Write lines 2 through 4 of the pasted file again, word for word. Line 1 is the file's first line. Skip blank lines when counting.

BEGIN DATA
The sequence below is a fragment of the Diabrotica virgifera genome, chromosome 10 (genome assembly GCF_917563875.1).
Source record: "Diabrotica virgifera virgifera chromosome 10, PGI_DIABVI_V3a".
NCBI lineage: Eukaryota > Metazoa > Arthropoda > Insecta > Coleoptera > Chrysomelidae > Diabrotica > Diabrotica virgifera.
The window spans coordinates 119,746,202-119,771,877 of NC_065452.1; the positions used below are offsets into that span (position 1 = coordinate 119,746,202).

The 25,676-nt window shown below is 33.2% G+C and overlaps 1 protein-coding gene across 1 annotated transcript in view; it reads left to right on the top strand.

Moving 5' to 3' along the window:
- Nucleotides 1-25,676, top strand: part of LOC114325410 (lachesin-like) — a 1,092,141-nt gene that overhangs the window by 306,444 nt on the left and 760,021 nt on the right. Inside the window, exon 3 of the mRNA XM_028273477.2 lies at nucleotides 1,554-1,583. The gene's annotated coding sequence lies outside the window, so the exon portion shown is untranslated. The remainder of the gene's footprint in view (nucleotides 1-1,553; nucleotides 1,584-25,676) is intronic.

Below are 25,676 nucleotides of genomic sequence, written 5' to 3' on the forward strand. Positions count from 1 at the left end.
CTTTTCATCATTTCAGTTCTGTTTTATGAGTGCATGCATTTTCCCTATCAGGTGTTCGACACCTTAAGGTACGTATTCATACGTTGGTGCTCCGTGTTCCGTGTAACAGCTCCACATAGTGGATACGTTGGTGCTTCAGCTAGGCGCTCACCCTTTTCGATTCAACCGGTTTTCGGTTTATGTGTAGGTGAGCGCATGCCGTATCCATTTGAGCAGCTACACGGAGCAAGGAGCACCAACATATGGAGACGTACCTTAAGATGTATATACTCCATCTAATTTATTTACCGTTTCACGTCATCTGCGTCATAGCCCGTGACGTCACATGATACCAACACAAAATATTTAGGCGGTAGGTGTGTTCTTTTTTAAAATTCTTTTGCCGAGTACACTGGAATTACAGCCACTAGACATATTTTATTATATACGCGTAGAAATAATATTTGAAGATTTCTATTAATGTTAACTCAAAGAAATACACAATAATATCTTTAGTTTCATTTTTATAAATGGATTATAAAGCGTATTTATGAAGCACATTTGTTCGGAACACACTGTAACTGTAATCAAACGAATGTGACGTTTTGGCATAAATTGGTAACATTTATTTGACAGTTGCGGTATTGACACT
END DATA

Source record: "Diabrotica virgifera virgifera chromosome 10, PGI_DIABVI_V3a".
NCBI lineage: Eukaryota > Metazoa > Arthropoda > Insecta > Coleoptera > Chrysomelidae > Diabrotica > Diabrotica virgifera.
The window spans coordinates 119,746,202-119,771,877 of NC_065452.1; the positions used below are offsets into that span (position 1 = coordinate 119,746,202).